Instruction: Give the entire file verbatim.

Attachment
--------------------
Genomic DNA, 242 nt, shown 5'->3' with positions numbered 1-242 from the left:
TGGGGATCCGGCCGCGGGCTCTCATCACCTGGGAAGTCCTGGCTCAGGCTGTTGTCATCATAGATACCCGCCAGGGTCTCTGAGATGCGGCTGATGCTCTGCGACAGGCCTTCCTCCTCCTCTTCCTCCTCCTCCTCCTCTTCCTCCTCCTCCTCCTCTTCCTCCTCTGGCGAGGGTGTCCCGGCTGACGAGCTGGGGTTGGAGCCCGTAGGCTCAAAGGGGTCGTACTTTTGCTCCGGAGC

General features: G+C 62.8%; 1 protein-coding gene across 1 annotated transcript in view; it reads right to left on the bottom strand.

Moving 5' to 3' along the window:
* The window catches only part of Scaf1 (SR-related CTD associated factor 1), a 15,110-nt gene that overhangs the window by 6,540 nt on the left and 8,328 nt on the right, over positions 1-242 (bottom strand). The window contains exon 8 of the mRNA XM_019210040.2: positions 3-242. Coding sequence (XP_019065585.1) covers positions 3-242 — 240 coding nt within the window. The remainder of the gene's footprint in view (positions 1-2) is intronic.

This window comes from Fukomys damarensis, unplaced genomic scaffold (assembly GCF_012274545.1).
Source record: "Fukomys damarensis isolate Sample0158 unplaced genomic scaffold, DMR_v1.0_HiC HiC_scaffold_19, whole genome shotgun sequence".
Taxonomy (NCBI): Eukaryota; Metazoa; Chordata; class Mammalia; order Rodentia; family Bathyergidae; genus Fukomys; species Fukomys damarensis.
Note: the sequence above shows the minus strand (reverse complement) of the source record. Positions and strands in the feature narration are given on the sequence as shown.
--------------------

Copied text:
Genomic DNA, 242 nt, shown 5'->3' with positions numbered 1-242 from the left:
TGGGGATCCGGCCGCGGGCTCTCATCACCTGGGAAGTCCTGGCTCAGGCTGTTGTCATCATAGATACCCGCCAGGGTCTCTGAGATGCGGCTGATGCTCTGCGACAGGCCTTCCTCCTCCTCTTCCTCCTCCTCCTCCTCTTCCTCCTCCTCCTCCTCTTCCTCCTCTGGCGAGGGTGTCCCGGCTGACGAGCTGGGGTTGGAGCCCGTAGGCTCAAAGGGGTCGTACTTTTGCTCCGGAGC

General features: G+C 62.8%; 1 protein-coding gene across 1 annotated transcript in view; it reads right to left on the bottom strand.

Moving 5' to 3' along the window:
* The window catches only part of Scaf1 (SR-related CTD associated factor 1), a 15,110-nt gene that overhangs the window by 6,540 nt on the left and 8,328 nt on the right, over positions 1-242 (bottom strand). The window contains exon 8 of the mRNA XM_019210040.2: positions 3-242. Coding sequence (XP_019065585.1) covers positions 3-242 — 240 coding nt within the window. The remainder of the gene's footprint in view (positions 1-2) is intronic.

This window comes from Fukomys damarensis, unplaced genomic scaffold (assembly GCF_012274545.1).
Source record: "Fukomys damarensis isolate Sample0158 unplaced genomic scaffold, DMR_v1.0_HiC HiC_scaffold_19, whole genome shotgun sequence".
Taxonomy (NCBI): Eukaryota; Metazoa; Chordata; class Mammalia; order Rodentia; family Bathyergidae; genus Fukomys; species Fukomys damarensis.
Note: the sequence above shows the minus strand (reverse complement) of the source record. Positions and strands in the feature narration are given on the sequence as shown.